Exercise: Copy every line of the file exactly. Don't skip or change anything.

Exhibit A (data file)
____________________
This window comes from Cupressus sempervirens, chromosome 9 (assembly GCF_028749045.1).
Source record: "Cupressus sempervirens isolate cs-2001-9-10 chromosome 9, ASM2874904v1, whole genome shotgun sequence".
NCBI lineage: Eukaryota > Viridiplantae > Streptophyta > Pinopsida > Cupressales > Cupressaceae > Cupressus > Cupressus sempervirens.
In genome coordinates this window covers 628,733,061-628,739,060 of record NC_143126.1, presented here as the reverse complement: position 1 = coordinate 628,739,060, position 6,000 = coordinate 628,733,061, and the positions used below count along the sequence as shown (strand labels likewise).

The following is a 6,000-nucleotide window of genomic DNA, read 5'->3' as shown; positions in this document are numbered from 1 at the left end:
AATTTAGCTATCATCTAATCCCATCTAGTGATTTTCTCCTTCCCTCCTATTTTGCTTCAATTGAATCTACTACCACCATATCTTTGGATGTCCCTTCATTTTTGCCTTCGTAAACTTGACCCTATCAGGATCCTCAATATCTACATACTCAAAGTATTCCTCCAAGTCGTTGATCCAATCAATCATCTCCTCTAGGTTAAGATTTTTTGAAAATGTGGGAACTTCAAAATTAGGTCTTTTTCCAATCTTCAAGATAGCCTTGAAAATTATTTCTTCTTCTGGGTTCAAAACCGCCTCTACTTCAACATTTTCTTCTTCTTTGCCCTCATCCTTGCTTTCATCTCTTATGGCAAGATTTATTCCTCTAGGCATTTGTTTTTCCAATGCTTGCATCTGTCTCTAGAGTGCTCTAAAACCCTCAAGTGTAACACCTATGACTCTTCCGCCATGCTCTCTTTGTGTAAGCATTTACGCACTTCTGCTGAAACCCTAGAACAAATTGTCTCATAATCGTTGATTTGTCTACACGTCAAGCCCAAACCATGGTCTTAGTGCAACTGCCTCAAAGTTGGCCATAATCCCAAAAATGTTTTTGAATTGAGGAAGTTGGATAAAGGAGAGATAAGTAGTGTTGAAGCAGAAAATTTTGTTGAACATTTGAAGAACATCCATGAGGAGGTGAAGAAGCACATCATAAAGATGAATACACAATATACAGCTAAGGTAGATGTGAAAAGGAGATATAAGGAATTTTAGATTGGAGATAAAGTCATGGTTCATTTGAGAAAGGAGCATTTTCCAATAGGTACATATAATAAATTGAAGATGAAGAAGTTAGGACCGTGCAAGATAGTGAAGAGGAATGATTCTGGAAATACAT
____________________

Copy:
This window comes from Cupressus sempervirens, chromosome 9 (assembly GCF_028749045.1).
Source record: "Cupressus sempervirens isolate cs-2001-9-10 chromosome 9, ASM2874904v1, whole genome shotgun sequence".
NCBI lineage: Eukaryota > Viridiplantae > Streptophyta > Pinopsida > Cupressales > Cupressaceae > Cupressus > Cupressus sempervirens.
In genome coordinates this window covers 628,733,061-628,739,060 of record NC_143126.1, presented here as the reverse complement: position 1 = coordinate 628,739,060, position 6,000 = coordinate 628,733,061, and the positions used below count along the sequence as shown (strand labels likewise).

The following is a 6,000-nucleotide window of genomic DNA, read 5'->3' as shown; positions in this document are numbered from 1 at the left end:
AATTTAGCTATCATCTAATCCCATCTAGTGATTTTCTCCTTCCCTCCTATTTTGCTTCAATTGAATCTACTACCACCATATCTTTGGATGTCCCTTCATTTTTGCCTTCGTAAACTTGACCCTATCAGGATCCTCAATATCTACATACTCAAAGTATTCCTCCAAGTCGTTGATCCAATCAATCATCTCCTCTAGGTTAAGATTTTTTGAAAATGTGGGAACTTCAAAATTAGGTCTTTTTCCAATCTTCAAGATAGCCTTGAAAATTATTTCTTCTTCTGGGTTCAAAACCGCCTCTACTTCAACATTTTCTTCTTCTTTGCCCTCATCCTTGCTTTCATCTCTTATGGCAAGATTTATTCCTCTAGGCATTTGTTTTTCCAATGCTTGCATCTGTCTCTAGAGTGCTCTAAAACCCTCAAGTGTAACACCTATGACTCTTCCGCCATGCTCTCTTTGTGTAAGCATTTACGCACTTCTGCTGAAACCCTAGAACAAATTGTCTCATAATCGTTGATTTGTCTACACGTCAAGCCCAAACCATGGTCTTAGTGCAACTGCCTCAAAGTTGGCCATAATCCCAAAAATGTTTTTGAATTGAGGAAGTTGGATAAAGGAGAGATAAGTAGTGTTGAAGCAGAAAATTTTGTTGAACATTTGAAGAACATCCATGAGGAGGTGAAGAAGCACATCATAAAGATGAATACACAATATACAGCTAAGGTAGATGTGAAAAGGAGATATAAGGAATTTTAGATTGGAGATAAAGTCATGGTTCATTTGAGAAAGGAGCATTTTCCAATAGGTACATATAATAAATTGAAGATGAAGAAGTTAGGACCGTGCAAGATAGTGAAGAGGAATGATTCTGGAAATACAT